I think it was the running leap and how low the wire sat but I went down harder than a porn star on his 6th daily dose of Viagra. I slammed into the ground, mostly on my left thigh and shoulder, but also gave my melon a good knock.
My head, not my left boob, you pervs.
Four days later and here’s the leg that caught the wire:
If my friend Susie were here she could have taken that at a more flattering angle – it’s a bit grotesque. Sorry.
The cuts were nothing, mind you. They hurt, but it was the impact of the fall that got me.
My thigh and shoulder swelled up pretty quickly in direct proportion to the shrinking of my ego and feelings of achievement created from the beginning of my trip to that point. Today, I feel as if I were in a pretty bad car accident. Everything hurts.
As I do when I’m feeling reflective and need blog content but don’t feel like dealing with someone else’s problems, I ponder the significance of things that likely have no hidden meaning at all.
What Does it Mean?
My fall was comedy gold: I saw the road and leapt towards it with no doubts in my mind I’d sail over the little gully and be on my way.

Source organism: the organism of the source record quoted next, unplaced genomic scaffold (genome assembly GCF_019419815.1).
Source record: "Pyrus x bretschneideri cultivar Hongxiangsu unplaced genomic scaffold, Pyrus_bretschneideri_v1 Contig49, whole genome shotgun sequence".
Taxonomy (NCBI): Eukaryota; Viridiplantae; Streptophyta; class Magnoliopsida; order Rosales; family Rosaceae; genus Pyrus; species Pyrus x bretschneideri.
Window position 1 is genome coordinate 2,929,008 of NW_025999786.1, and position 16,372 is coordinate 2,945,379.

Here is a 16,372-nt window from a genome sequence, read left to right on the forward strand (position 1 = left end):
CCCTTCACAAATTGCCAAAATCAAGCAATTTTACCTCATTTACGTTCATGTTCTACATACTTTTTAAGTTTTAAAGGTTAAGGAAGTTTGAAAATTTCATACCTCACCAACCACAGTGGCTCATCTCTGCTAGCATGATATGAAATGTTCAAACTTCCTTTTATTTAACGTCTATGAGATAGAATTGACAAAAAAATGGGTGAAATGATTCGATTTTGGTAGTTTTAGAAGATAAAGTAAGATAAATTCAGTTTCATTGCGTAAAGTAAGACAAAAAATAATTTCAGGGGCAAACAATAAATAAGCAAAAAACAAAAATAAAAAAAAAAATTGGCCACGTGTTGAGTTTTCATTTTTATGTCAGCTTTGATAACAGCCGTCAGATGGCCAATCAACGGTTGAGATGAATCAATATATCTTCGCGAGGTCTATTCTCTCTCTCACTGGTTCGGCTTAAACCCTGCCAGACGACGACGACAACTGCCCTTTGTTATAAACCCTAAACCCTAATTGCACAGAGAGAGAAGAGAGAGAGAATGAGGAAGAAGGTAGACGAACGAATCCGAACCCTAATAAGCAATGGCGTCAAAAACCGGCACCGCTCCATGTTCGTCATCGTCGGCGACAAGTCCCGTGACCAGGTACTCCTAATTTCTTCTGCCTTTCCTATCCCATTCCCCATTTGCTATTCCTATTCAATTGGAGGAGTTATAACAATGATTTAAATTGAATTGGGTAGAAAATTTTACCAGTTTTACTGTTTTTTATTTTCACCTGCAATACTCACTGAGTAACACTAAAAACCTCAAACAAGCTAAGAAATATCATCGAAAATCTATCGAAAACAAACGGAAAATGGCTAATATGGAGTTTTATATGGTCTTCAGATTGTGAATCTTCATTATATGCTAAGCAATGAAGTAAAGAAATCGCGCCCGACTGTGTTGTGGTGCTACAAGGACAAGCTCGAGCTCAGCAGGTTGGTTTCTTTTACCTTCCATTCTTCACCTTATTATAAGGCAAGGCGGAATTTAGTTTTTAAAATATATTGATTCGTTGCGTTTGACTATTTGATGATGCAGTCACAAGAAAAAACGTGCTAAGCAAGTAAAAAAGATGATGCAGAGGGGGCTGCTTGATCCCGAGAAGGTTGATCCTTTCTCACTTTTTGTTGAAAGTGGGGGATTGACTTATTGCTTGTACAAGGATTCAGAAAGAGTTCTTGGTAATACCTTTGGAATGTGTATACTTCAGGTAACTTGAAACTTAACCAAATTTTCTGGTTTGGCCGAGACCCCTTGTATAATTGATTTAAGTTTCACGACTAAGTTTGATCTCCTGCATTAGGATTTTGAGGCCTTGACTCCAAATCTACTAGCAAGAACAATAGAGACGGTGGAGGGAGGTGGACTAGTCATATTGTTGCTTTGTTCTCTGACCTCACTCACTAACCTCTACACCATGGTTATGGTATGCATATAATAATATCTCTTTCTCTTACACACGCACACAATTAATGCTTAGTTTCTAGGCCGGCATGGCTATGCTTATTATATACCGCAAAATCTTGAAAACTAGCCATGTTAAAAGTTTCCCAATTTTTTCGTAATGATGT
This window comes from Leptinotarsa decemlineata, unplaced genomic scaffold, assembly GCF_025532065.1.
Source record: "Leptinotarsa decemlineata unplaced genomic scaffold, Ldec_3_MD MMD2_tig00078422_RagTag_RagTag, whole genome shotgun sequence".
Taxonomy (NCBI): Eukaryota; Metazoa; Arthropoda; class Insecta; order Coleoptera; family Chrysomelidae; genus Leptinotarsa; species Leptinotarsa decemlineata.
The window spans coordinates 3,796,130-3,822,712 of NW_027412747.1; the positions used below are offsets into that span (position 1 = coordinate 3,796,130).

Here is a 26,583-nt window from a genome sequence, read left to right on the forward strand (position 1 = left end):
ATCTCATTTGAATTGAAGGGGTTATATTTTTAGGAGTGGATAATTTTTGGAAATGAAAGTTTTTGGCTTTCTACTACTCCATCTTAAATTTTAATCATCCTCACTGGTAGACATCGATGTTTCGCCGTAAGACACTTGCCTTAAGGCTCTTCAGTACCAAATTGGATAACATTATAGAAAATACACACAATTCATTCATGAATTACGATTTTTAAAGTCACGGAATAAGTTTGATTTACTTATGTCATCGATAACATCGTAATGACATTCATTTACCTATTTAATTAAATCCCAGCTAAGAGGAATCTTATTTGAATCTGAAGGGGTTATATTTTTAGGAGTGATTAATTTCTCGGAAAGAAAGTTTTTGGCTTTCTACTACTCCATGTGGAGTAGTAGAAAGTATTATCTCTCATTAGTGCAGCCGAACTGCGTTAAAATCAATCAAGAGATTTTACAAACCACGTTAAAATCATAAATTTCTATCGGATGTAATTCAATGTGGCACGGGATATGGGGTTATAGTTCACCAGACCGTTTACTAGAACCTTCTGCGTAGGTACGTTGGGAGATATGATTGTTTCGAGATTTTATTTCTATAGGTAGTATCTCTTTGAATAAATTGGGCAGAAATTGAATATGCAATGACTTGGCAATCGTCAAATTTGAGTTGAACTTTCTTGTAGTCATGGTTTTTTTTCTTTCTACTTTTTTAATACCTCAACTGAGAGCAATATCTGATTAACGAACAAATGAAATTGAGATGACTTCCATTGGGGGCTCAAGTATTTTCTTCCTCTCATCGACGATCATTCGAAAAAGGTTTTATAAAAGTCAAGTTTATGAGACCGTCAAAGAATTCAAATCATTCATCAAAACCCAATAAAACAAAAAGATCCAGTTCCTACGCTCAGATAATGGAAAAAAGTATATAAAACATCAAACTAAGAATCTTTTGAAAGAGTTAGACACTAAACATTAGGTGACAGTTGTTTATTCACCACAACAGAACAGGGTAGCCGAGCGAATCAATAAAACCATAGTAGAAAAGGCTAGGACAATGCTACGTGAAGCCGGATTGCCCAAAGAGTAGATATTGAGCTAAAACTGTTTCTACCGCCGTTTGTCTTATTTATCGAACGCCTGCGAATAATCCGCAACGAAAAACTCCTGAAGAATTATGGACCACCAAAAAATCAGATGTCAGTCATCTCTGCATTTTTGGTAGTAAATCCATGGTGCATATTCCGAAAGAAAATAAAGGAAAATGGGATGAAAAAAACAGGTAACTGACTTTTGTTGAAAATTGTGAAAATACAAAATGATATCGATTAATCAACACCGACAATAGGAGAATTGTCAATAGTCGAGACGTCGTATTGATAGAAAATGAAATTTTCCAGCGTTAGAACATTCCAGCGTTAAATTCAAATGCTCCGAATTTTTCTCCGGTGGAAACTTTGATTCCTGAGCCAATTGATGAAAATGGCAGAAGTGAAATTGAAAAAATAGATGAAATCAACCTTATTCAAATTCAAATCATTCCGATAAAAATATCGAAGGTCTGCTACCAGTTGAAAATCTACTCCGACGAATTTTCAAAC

That was not to be, and no sooner had my left foot escaped the earth than I was pulled back down to sand and dirt; reality and fear.
I was alone, you see.
I was stunned, for once, into silence.
After I laid on the ground for a while whimpering and catching the wind that had been knocked out of me, I had to accept it:
I was alone, there was nobody coming to rescue me, and I still was a long ways from home.
I gathered myself together and limped towards the beach, and when got there, I sighed.
Gazing down the coastline, I saw I was still at least two miles from where I needed to be. The Fitbit showed I was over 6 miles at this point but rudely hadn’t allotted me any extra steps for my spectacular and deeply meaningful spill.
What else could I do? I had to move forward.
Get back to work.
I noticed the clouds that had been flirting with the day had given up the chase. There was nothing but blue sky, sparking water, and sand.
I put my headphones back on and cranked up the soundtrack to “Hamilton,” my newest obsession. I see many parallels between the character in the musical and myself.
Hamilton is too open with his opinions, he’s reckless, he’s popular, he’s unpopular, he’s loved, he’s despised, and most of all, he writes like he’s “running out of time.”
Running out of time.
I am not throwing away my shot
I am not throwing away my shot
Hey yo, I’m just like my country
I’m young, scrappy, and hungry
And I’m not throwing away my shot
It’s time to take a shot!